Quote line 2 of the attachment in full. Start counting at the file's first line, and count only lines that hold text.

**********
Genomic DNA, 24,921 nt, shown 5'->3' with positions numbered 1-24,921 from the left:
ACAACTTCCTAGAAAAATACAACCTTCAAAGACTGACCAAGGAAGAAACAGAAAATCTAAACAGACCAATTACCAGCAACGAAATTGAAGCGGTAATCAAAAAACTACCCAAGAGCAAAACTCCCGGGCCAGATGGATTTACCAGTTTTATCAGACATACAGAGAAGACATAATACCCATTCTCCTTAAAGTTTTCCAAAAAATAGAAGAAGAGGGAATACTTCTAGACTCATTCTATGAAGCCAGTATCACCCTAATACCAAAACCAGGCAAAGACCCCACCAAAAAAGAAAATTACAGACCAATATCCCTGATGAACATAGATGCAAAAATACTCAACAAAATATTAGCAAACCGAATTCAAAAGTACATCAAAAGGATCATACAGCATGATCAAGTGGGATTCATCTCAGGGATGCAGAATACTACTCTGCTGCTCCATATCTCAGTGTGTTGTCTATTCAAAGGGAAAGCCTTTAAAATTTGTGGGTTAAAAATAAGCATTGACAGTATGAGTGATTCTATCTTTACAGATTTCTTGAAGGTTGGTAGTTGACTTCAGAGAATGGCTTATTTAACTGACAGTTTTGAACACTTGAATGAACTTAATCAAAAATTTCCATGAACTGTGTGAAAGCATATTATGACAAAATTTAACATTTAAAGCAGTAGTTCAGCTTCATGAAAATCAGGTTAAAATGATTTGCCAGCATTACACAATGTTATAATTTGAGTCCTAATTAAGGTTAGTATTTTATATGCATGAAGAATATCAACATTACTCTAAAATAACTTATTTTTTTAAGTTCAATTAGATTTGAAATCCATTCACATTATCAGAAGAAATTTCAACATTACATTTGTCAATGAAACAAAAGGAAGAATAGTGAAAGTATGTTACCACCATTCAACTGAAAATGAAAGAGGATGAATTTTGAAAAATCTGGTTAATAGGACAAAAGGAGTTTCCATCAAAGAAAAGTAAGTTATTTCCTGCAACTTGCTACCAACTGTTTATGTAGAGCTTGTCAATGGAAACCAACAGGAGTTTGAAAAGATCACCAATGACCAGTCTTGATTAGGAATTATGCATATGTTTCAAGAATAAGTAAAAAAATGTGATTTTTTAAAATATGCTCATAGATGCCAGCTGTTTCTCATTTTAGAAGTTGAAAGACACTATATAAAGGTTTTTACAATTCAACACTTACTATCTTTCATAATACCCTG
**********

ACAACTTCCTAGAAAAATACAACCTTCAAAGACTGACCAAGGAAGAAACAGAAAATCTAAACAGACCAATTACCAGCAACGAAATTGAAGCGGTAATCAAAAAACTACCCAAGAGCAAAACTCCCGGGCCAGATGGATTTACCAGTTTTATCAGACATACAGAGAAGACATAATACCCATTCTCCTTAAAGTTTTCCAAAAAATAGAAGAAGAGGGAATACTTCTAGACTCATTCTATGAAGCCAGTATCACCCTAATACCAAAACCAGGCAAAGACCCCACCAAAAAAGAAAATTACAGACCAATATCCCTGATGAACATAGATGCAAAAATACTCAACAAAATATTAGCAAACCGAATTCAAAAGTACATCAAAAGGATCATACAGCATGATCAAGTGGGATTCATCTCAGGGATGCAGAATACTACTCTGCTGCTCCATATCTCAGTGTGTTGTCTATTCAAAGGGAAAGCCTTTAAAATTTGTGGGTTAAAAATAAGCATTGACAGTATGAGTGATTCTATCTTTACAGATTTCTTGAAGGTTGGTAGTTGACTTCAGAGAATGGCTTATTTAACTGACAGTTTTGAACACTTGAATGAACTTAATCAAAAATTTCCATGAACTGTGTGAAAGCATATTATGACAAAATTTAACATTTAAAGCAGTAGTTCAGCTTCATGAAAATCAGGTTAAAATGATTTGCCAGCATTACACAATGTTATAATTTGAGTCCTAATTAAGGTTAGTATTTTATATGCATGAAGAATATCAACATTACTCTAAAATAACTTATTTTTTTAAGTTCAATTAGATTTGAAATCCATTCACATTATCAGAAGAAATTTCAACATTACATTTGTCAATGAAACAAAAGGAAGAATAGTGAAAGTATGTTACCACCATTCAACTGAAAATGAAAGAGGATGAATTTTGAAAAATCTGGTTAATAGGACAAAAGGAGTTTCCATCAAAGAAAAGTAAGTTATTTCCTGCAACTTGCTACCAACTGTTTATGTAGAGCTTGTCAATGGAAACCAACAGGAGTTTGAAAAGATCACCAATGACCAGTCTTGATTAGGAATTATGCATATGTTTCAAGAATAAGTAAAAAAATGTGATTTTTTAAAATATGCTCATAGATGCCAGCTGTTTCTCATTTTAGAAGTTGAAAGACACTATATAAAGGTTTTTACAATTCAACACTTACTATCTTTCATAATACCCTG